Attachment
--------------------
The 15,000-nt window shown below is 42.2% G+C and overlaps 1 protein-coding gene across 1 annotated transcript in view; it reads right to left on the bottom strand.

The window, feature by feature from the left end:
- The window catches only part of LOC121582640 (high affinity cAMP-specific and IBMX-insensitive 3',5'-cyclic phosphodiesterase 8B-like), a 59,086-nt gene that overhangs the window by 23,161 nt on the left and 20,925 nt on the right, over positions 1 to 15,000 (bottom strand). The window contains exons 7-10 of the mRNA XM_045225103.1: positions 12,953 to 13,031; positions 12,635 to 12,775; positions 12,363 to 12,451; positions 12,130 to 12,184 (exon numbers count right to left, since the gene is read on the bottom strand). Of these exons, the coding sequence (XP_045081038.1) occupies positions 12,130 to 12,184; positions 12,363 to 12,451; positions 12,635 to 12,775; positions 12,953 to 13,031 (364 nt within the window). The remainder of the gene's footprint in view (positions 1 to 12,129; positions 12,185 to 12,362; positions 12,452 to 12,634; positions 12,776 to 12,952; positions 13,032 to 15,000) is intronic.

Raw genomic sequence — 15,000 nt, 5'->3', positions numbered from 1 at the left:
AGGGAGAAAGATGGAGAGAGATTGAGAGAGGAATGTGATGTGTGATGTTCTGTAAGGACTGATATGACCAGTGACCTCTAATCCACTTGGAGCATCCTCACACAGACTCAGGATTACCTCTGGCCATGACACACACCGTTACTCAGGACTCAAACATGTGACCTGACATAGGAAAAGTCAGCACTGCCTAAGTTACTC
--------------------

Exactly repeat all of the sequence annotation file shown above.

The 15,000-nt window shown below is 42.2% G+C and overlaps 1 protein-coding gene across 1 annotated transcript in view; it reads right to left on the bottom strand.

The window, feature by feature from the left end:
- The window catches only part of LOC121582640 (high affinity cAMP-specific and IBMX-insensitive 3',5'-cyclic phosphodiesterase 8B-like), a 59,086-nt gene that overhangs the window by 23,161 nt on the left and 20,925 nt on the right, over positions 1 to 15,000 (bottom strand). The window contains exons 7-10 of the mRNA XM_045225103.1: positions 12,953 to 13,031; positions 12,635 to 12,775; positions 12,363 to 12,451; positions 12,130 to 12,184 (exon numbers count right to left, since the gene is read on the bottom strand). Of these exons, the coding sequence (XP_045081038.1) occupies positions 12,130 to 12,184; positions 12,363 to 12,451; positions 12,635 to 12,775; positions 12,953 to 13,031 (364 nt within the window). The remainder of the gene's footprint in view (positions 1 to 12,129; positions 12,185 to 12,362; positions 12,452 to 12,634; positions 12,776 to 12,952; positions 13,032 to 15,000) is intronic.

Raw genomic sequence — 15,000 nt, 5'->3', positions numbered from 1 at the left:
AGGGAGAAAGATGGAGAGAGATTGAGAGAGGAATGTGATGTGTGATGTTCTGTAAGGACTGATATGACCAGTGACCTCTAATCCACTTGGAGCATCCTCACACAGACTCAGGATTACCTCTGGCCATGACACACACCGTTACTCAGGACTCAAACATGTGACCTGACATAGGAAAAGTCAGCACTGCCTAAGTTACTC